The volatile demonstrations at U.S. diplomatic missions this week have shattered any illusions about the inviolability of America’s envoys and highlighted the perils of diplomatic life in a region undergoing sweeping political upheaval.

The protests — and the ferocious attack that killed U.S. Ambassador J. Christopher Stevens and three other Americans in Libya — have prompted officials to order a review of security measures in every overseas diplomatic mission. The unrest is also likely to reinvigorate an ongoing debate over whether the State Department has enough resources to protect its personnel at its 400 embassies, consulates and other diplomatic outposts.

The State Department said Thursday that the security at the U.S. Consulate in Benghazi, where the four Americans were killed, was consistent with the security at similar missions, with a local guard force on the perimeter and an American security presence inside. A spokeswoman noted that the department had recently assessed security at missions around the world in advance of the anniversary of the Sept. 11 terrorist attacks.

“We determined that the security at Benghazi was appropriate for what we knew,” said the spokeswoman, Victoria Nuland.

But the attack underlined concerns that the State Department has not adequately prepared for the security threats in some countries in which it has expanded operations.

The challenge has been best exemplified by the U.S. military’s withdrawal from Iraq, which has left the State Department with a shortage of officials experienced in dealing with explosive ordnance, and rocket and mortar countermeasures.

Last year, a report by the Government Accountability Office concluded that the State Department’s Bureau of Diplomatic Security has struggled to keep “up with the changing high threat environment” in foreign capitals in Iraq, Pakistan and Sudan.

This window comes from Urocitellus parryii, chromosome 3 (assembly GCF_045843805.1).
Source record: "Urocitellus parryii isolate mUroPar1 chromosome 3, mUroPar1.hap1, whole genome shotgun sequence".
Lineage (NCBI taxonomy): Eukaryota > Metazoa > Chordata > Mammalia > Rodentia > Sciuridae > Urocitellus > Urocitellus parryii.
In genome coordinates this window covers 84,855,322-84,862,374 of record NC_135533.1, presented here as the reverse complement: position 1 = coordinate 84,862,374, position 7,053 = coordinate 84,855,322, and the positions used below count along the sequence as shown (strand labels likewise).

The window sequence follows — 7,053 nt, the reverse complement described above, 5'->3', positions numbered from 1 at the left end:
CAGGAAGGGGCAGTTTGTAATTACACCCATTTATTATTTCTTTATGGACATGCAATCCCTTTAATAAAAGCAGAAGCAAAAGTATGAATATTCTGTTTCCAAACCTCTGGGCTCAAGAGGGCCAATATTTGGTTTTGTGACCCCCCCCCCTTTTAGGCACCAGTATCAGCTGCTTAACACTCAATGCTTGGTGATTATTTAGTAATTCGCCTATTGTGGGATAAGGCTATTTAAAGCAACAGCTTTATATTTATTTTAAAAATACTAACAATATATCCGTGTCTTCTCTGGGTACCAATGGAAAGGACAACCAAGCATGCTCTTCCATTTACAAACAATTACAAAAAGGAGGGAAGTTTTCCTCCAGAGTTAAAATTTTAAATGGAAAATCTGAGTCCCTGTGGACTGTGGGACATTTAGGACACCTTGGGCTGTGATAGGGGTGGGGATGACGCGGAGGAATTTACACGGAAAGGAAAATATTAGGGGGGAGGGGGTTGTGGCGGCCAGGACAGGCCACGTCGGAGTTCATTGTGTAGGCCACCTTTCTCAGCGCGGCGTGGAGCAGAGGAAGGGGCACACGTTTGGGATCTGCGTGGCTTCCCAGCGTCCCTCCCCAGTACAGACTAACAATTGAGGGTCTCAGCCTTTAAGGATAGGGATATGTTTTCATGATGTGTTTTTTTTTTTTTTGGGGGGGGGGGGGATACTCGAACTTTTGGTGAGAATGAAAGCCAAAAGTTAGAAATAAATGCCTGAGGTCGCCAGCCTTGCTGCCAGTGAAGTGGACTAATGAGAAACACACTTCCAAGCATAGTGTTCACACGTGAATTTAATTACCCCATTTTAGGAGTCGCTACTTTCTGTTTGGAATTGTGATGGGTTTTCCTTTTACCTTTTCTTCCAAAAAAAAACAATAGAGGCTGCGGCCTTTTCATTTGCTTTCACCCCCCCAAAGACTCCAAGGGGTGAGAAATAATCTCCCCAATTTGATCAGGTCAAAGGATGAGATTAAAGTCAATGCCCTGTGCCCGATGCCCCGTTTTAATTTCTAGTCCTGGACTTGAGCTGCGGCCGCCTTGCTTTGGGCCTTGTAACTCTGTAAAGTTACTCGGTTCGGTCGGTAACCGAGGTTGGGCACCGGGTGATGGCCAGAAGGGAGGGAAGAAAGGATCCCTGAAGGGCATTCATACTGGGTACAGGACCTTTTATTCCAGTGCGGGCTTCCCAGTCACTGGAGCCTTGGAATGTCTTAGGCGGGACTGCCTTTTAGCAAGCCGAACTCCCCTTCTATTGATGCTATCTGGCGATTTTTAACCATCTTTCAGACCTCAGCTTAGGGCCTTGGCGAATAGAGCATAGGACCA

“State is maintaining a presence in an increasing number of dangerous posts, is facing staff shortages and other operational challenges that tax Diplomatic Security’s ability to implement all of its missions and has not provided Diplomatic Security with adequate strategic guidance,” the GAO’s Jess T. Ford told a House subcommittee.

In Libya, where Moammar Gaddafi has been replaced with a pro-Western government, foreign diplomats have been the target of extremist violence on a handful of occasions, including in April when armed groups exploded a roadside bomb directed at a U.N. convoy carrying the organization’s top representative, Ian Martin. In June, armed groups attacked a British convoy carrying Britain’s ambassador to Libya, Dominic Asquith. The ambassador was unharmed, but two British guards were injured.

“It is a real shock which should remind everyone of the dangers of diplomacy,” France’s U.N. ambassador, Gerard Araud, said this week after the attack in Libya.

His government has lost two ambassadors in the past three decades, Philippe Bernard in Congo in 1993, and Louis Delamare, who was gunned down in Lebanon in September 1981.

“It takes a great deal of courage to accept these risks,” Araud said. “This attack is even more despicable in that our job is about dialogue, about building bridges to preserve peace.”

The attack in Benghazi was the most significant assault on a U.S. diplomatic outpost since the 1998 bombing of embassies in Tanzania and Kenya. Those bombings killed 224 people, including 12 Americans, and led to a movement to reinforce U.S. missions.

The security measures in missions worldwide vary. The U.S. Consulate in Benghazi, officials said Thursday, was not staffed by Marines. But Nuland said that it was not unusual for a consulate of its type.

“We make a decision based on the local conditions as to whether that makes sense. But this posture that we had, which was external security by the Libyans, and then a strong U.S. security presence, but it didn’t include that particular contingent of Americans inside,” she said.

Some in the diplomatic community said Thursday that while they were reminded of the dangers of service, they were also concerned that the attack in Libya could prompt an overreaction, leading to even tighter security that could impair their work.

“We have to take the long view on finding a balance between security and getting the job of diplomacy done,” said Edward Djerejian, a former U.S. ambassador to Syria and Israel and founding director of the James A. Baker III Institute for Public Policy at Rice University. “You cannot conduct American diplomacy from a fortress. No American can do his job without taking a certain risk. Those risks should be managed, but without the illusion that there is something called absolute security.”